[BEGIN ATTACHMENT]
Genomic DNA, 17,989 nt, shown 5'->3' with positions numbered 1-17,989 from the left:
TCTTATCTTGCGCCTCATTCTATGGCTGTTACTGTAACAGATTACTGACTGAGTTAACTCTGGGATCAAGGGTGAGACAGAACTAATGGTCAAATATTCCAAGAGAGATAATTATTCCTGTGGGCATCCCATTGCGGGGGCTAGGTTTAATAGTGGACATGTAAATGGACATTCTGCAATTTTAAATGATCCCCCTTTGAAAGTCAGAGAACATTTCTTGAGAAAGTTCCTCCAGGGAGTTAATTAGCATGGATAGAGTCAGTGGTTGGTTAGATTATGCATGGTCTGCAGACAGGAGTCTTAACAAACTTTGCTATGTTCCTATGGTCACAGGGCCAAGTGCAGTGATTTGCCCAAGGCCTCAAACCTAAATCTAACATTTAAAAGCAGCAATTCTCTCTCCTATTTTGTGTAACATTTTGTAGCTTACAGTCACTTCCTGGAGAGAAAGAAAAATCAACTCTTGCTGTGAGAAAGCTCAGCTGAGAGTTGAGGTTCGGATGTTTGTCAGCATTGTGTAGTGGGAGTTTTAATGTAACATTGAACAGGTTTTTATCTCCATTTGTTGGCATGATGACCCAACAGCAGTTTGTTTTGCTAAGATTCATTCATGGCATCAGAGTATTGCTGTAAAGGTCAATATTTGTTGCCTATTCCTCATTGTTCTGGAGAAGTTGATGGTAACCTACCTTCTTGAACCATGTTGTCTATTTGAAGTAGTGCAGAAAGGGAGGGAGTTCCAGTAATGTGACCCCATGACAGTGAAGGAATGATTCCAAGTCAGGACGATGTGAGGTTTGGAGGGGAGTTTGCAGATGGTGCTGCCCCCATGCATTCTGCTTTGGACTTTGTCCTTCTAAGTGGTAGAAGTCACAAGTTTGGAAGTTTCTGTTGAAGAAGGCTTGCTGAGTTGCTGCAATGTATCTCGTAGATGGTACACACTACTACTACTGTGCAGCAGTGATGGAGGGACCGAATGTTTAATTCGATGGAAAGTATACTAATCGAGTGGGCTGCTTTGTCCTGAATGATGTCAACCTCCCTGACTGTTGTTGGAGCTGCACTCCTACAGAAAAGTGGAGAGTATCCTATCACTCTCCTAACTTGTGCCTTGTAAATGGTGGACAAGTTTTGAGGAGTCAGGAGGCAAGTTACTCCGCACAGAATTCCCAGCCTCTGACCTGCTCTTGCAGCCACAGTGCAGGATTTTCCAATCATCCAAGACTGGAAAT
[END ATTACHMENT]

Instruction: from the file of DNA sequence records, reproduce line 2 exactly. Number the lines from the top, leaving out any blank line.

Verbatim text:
TCTTATCTTGCGCCTCATTCTATGGCTGTTACTGTAACAGATTACTGACTGAGTTAACTCTGGGATCAAGGGTGAGACAGAACTAATGGTCAAATATTCCAAGAGAGATAATTATTCCTGTGGGCATCCCATTGCGGGGGCTAGGTTTAATAGTGGACATGTAAATGGACATTCTGCAATTTTAAATGATCCCCCTTTGAAAGTCAGAGAACATTTCTTGAGAAAGTTCCTCCAGGGAGTTAATTAGCATGGATAGAGTCAGTGGTTGGTTAGATTATGCATGGTCTGCAGACAGGAGTCTTAACAAACTTTGCTATGTTCCTATGGTCACAGGGCCAAGTGCAGTGATTTGCCCAAGGCCTCAAACCTAAATCTAACATTTAAAAGCAGCAATTCTCTCTCCTATTTTGTGTAACATTTTGTAGCTTACAGTCACTTCCTGGAGAGAAAGAAAAATCAACTCTTGCTGTGAGAAAGCTCAGCTGAGAGTTGAGGTTCGGATGTTTGTCAGCATTGTGTAGTGGGAGTTTTAATGTAACATTGAACAGGTTTTTATCTCCATTTGTTGGCATGATGACCCAACAGCAGTTTGTTTTGCTAAGATTCATTCATGGCATCAGAGTATTGCTGTAAAGGTCAATATTTGTTGCCTATTCCTCATTGTTCTGGAGAAGTTGATGGTAACCTACCTTCTTGAACCATGTTGTCTATTTGAAGTAGTGCAGAAAGGGAGGGAGTTCCAGTAATGTGACCCCATGACAGTGAAGGAATGATTCCAAGTCAGGACGATGTGAGGTTTGGAGGGGAGTTTGCAGATGGTGCTGCCCCCATGCATTCTGCTTTGGACTTTGTCCTTCTAAGTGGTAGAAGTCACAAGTTTGGAAGTTTCTGTTGAAGAAGGCTTGCTGAGTTGCTGCAATGTATCTCGTAGATGGTACACACTACTACTACTGTGCAGCAGTGATGGAGGGACCGAATGTTTAATTCGATGGAAAGTATACTAATCGAGTGGGCTGCTTTGTCCTGAATGATGTCAACCTCCCTGACTGTTGTTGGAGCTGCACTCCTACAGAAAAGTGGAGAGTATCCTATCACTCTCCTAACTTGTGCCTTGTAAATGGTGGACAAGTTTTGAGGAGTCAGGAGGCAAGTTACTCCGCACAGAATTCCCAGCCTCTGACCTGCTCTTGCAGCCACAGTGCAGGATTTTCCAATCATCCAAGACTGGAAAT